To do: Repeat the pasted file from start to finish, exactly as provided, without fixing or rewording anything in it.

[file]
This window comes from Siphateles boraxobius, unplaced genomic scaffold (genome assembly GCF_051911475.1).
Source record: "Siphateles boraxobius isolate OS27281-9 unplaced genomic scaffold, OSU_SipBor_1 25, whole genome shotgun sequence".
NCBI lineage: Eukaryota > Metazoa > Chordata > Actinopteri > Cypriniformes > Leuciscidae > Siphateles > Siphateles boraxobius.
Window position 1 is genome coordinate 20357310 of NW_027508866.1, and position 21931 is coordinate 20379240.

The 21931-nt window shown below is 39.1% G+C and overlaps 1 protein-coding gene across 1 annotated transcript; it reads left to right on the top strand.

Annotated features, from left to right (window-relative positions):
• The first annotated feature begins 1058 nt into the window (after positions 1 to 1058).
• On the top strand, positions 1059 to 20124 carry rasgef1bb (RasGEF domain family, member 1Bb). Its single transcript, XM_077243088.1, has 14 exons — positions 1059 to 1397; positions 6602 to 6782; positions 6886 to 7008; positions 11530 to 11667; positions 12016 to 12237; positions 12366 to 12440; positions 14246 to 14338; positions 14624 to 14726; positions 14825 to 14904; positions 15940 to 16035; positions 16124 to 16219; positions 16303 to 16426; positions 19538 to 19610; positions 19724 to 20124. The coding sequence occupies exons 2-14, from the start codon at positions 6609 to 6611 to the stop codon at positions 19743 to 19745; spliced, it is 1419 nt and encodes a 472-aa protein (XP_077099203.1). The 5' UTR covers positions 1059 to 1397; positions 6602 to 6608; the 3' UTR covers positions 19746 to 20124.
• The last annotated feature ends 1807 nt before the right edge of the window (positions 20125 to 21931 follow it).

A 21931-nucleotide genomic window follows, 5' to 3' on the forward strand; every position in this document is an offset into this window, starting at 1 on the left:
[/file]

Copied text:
This window comes from Siphateles boraxobius, unplaced genomic scaffold (genome assembly GCF_051911475.1).
Source record: "Siphateles boraxobius isolate OS27281-9 unplaced genomic scaffold, OSU_SipBor_1 25, whole genome shotgun sequence".
NCBI lineage: Eukaryota > Metazoa > Chordata > Actinopteri > Cypriniformes > Leuciscidae > Siphateles > Siphateles boraxobius.
Window position 1 is genome coordinate 20357310 of NW_027508866.1, and position 21931 is coordinate 20379240.

The 21931-nt window shown below is 39.1% G+C and overlaps 1 protein-coding gene across 1 annotated transcript; it reads left to right on the top strand.

Annotated features, from left to right (window-relative positions):
• The first annotated feature begins 1058 nt into the window (after positions 1 to 1058).
• On the top strand, positions 1059 to 20124 carry rasgef1bb (RasGEF domain family, member 1Bb). Its single transcript, XM_077243088.1, has 14 exons — positions 1059 to 1397; positions 6602 to 6782; positions 6886 to 7008; positions 11530 to 11667; positions 12016 to 12237; positions 12366 to 12440; positions 14246 to 14338; positions 14624 to 14726; positions 14825 to 14904; positions 15940 to 16035; positions 16124 to 16219; positions 16303 to 16426; positions 19538 to 19610; positions 19724 to 20124. The coding sequence occupies exons 2-14, from the start codon at positions 6609 to 6611 to the stop codon at positions 19743 to 19745; spliced, it is 1419 nt and encodes a 472-aa protein (XP_077099203.1). The 5' UTR covers positions 1059 to 1397; positions 6602 to 6608; the 3' UTR covers positions 19746 to 20124.
• The last annotated feature ends 1807 nt before the right edge of the window (positions 20125 to 21931 follow it).

A 21931-nucleotide genomic window follows, 5' to 3' on the forward strand; every position in this document is an offset into this window, starting at 1 on the left: